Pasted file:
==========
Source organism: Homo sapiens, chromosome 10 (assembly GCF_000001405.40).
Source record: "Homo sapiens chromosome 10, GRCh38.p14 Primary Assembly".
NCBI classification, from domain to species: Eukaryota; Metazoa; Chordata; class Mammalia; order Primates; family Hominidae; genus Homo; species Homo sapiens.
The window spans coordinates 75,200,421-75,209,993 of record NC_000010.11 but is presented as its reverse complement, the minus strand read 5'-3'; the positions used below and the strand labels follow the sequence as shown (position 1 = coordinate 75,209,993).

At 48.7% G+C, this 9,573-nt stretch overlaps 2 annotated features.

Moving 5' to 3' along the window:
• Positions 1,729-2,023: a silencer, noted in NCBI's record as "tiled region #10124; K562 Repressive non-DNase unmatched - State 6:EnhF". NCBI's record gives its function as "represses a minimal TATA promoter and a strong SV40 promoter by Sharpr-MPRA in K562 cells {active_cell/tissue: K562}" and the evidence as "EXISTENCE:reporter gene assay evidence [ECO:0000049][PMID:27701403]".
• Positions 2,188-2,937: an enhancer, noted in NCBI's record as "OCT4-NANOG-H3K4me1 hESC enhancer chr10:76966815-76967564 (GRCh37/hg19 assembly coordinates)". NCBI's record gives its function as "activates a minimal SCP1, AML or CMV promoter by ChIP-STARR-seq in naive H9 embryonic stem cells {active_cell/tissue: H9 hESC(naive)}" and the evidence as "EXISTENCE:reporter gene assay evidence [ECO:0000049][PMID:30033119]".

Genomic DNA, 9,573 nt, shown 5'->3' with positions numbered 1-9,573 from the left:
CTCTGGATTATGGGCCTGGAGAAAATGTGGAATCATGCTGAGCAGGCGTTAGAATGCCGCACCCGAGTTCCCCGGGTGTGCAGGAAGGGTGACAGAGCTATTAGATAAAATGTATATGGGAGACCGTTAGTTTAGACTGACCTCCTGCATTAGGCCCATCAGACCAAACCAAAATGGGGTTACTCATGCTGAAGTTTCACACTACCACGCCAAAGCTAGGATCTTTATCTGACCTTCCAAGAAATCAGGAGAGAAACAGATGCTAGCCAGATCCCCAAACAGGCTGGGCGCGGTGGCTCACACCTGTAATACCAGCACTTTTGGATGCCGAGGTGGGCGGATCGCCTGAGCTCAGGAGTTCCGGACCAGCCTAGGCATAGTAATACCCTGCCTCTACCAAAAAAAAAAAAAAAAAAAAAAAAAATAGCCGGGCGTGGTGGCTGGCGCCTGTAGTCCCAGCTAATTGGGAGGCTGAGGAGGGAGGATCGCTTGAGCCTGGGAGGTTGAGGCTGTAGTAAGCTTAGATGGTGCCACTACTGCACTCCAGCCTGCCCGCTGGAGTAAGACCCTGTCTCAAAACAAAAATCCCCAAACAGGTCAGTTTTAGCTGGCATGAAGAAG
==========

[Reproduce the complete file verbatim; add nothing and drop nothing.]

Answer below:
Source organism: Homo sapiens, chromosome 10 (assembly GCF_000001405.40).
Source record: "Homo sapiens chromosome 10, GRCh38.p14 Primary Assembly".
NCBI classification, from domain to species: Eukaryota; Metazoa; Chordata; class Mammalia; order Primates; family Hominidae; genus Homo; species Homo sapiens.
The window spans coordinates 75,200,421-75,209,993 of record NC_000010.11 but is presented as its reverse complement, the minus strand read 5'-3'; the positions used below and the strand labels follow the sequence as shown (position 1 = coordinate 75,209,993).

At 48.7% G+C, this 9,573-nt stretch overlaps 2 annotated features.

Moving 5' to 3' along the window:
• Positions 1,729-2,023: a silencer, noted in NCBI's record as "tiled region #10124; K562 Repressive non-DNase unmatched - State 6:EnhF". NCBI's record gives its function as "represses a minimal TATA promoter and a strong SV40 promoter by Sharpr-MPRA in K562 cells {active_cell/tissue: K562}" and the evidence as "EXISTENCE:reporter gene assay evidence [ECO:0000049][PMID:27701403]".
• Positions 2,188-2,937: an enhancer, noted in NCBI's record as "OCT4-NANOG-H3K4me1 hESC enhancer chr10:76966815-76967564 (GRCh37/hg19 assembly coordinates)". NCBI's record gives its function as "activates a minimal SCP1, AML or CMV promoter by ChIP-STARR-seq in naive H9 embryonic stem cells {active_cell/tissue: H9 hESC(naive)}" and the evidence as "EXISTENCE:reporter gene assay evidence [ECO:0000049][PMID:30033119]".

Genomic DNA, 9,573 nt, shown 5'->3' with positions numbered 1-9,573 from the left:
CTCTGGATTATGGGCCTGGAGAAAATGTGGAATCATGCTGAGCAGGCGTTAGAATGCCGCACCCGAGTTCCCCGGGTGTGCAGGAAGGGTGACAGAGCTATTAGATAAAATGTATATGGGAGACCGTTAGTTTAGACTGACCTCCTGCATTAGGCCCATCAGACCAAACCAAAATGGGGTTACTCATGCTGAAGTTTCACACTACCACGCCAAAGCTAGGATCTTTATCTGACCTTCCAAGAAATCAGGAGAGAAACAGATGCTAGCCAGATCCCCAAACAGGCTGGGCGCGGTGGCTCACACCTGTAATACCAGCACTTTTGGATGCCGAGGTGGGCGGATCGCCTGAGCTCAGGAGTTCCGGACCAGCCTAGGCATAGTAATACCCTGCCTCTACCAAAAAAAAAAAAAAAAAAAAAAAAAATAGCCGGGCGTGGTGGCTGGCGCCTGTAGTCCCAGCTAATTGGGAGGCTGAGGAGGGAGGATCGCTTGAGCCTGGGAGGTTGAGGCTGTAGTAAGCTTAGATGGTGCCACTACTGCACTCCAGCCTGCCCGCTGGAGTAAGACCCTGTCTCAAAACAAAAATCCCCAAACAGGTCAGTTTTAGCTGGCATGAAGAAG